A2: I serve on the membership committee. I enjoy engaging residents and new faculty in the area with our society and the many offerings. Also at the annual meeting in Orlando, I try to meet most of the new members and encourage others to join. – Evita Henderson-Jackson, MD

A2: To be honest up until now I’ve been taking advantage of all of the benefits but not its time to give back. I’m hoping to join a committee this year! – Lynh Nguyen, MD

Question 3: How can your state pathology society protect your practice of medicine?

A3: FSP has a strong tradition of protecting pathology practice. We have our own lobbyist Amy Young representing @FLPathologists. Recently there is an alarming issue impacting pathology. FSP President is leading the effort to advocate and protect pathology. – Marilyn Bui, MD, PhD

A3: @FLPathologists always fights for Florida pathologist, most recently challenging a proposed Medicaid change of the CP Professional Component. I know several colleagues will also be at the TWON Hall on July 15 and I very much look forward to participating. – Nicole Riddle, MD

A3: I urge everyone to attend the July 15 Town Hall. A good opportunity to hear about our advocacy efforts when it really counts! – Morton Levitt, MD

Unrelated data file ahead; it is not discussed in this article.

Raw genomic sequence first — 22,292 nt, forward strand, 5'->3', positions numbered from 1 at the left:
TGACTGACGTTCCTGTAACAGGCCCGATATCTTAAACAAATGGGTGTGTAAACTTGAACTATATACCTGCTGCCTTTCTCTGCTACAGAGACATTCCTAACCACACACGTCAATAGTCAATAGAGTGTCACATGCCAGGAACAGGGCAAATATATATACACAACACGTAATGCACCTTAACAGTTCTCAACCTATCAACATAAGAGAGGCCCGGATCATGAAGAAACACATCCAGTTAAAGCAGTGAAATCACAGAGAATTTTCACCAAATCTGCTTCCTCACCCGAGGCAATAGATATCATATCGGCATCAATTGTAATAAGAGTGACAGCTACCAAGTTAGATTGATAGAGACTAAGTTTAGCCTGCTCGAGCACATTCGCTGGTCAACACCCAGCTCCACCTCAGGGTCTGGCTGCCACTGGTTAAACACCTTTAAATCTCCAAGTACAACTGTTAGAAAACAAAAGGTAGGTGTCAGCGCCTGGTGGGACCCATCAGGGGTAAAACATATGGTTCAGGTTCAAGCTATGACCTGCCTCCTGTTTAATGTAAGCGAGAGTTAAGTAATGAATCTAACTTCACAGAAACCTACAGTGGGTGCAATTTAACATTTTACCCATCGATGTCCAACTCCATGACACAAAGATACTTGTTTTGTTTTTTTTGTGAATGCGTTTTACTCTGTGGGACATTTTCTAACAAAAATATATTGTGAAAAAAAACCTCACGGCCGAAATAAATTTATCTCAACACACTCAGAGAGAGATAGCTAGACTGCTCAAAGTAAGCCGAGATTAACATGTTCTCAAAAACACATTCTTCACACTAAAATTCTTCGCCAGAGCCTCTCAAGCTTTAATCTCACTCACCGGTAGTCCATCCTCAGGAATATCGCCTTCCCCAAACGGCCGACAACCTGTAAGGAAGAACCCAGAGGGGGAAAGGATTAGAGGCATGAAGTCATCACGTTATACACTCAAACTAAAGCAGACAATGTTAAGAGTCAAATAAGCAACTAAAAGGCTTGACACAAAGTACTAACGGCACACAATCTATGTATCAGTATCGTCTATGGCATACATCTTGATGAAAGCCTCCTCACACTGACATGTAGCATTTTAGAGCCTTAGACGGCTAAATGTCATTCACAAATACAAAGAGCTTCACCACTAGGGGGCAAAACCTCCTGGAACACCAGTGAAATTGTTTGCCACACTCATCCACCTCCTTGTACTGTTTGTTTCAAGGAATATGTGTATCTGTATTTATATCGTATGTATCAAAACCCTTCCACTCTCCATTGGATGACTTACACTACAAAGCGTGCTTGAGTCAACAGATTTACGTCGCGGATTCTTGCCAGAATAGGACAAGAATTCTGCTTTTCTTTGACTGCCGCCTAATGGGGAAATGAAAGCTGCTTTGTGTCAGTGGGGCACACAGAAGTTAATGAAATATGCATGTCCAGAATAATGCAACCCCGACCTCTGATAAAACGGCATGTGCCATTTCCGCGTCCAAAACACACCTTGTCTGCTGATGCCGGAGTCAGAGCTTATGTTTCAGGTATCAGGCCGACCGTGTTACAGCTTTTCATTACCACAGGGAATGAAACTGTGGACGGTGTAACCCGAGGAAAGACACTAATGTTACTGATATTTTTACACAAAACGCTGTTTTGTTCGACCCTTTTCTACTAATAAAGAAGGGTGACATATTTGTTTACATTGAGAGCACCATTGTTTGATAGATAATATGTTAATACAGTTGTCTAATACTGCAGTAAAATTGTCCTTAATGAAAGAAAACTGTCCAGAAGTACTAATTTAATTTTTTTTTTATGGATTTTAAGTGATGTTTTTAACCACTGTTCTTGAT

A3: I encourage you to check out what @FLPathologists has done for the pathology community. They have tirelessly advocated proper reimbursement for pathology and more recently advocacy led efforts at the national level to allow pathologists to work remotely during the pandemic. – Lynh Nguyen, MD

A3: As a trainee I was not initially aware of the importance of representation and advocacy, however being involved with @FLPathologists I quickly learned the immense impact state societies have in representing and protecting our practice. – Khaled Algashaamy, MD

A3: FSP has a history to fight for pathologists in Florida, most recently challenging a proposed Medicaid policy change on CP PC billing. A Town Hall on July 15, prepare to participate. – Jim Zhai, MD

Question 4: How does attending your state pathology society conference impact you?

A4: Attending @FLPathologists reaffirms my love for pathology, knowledge and becoming better to serve my community. – Evita Henderson-Jackson, MD

A4: Networking is the number one impact, being exposed to so many faculty (new and seasoned) is a wonderful opportunity and I am very grateful for it. I always look forward to our @FLPathologists meetings. – Khaled Algashaamy, MD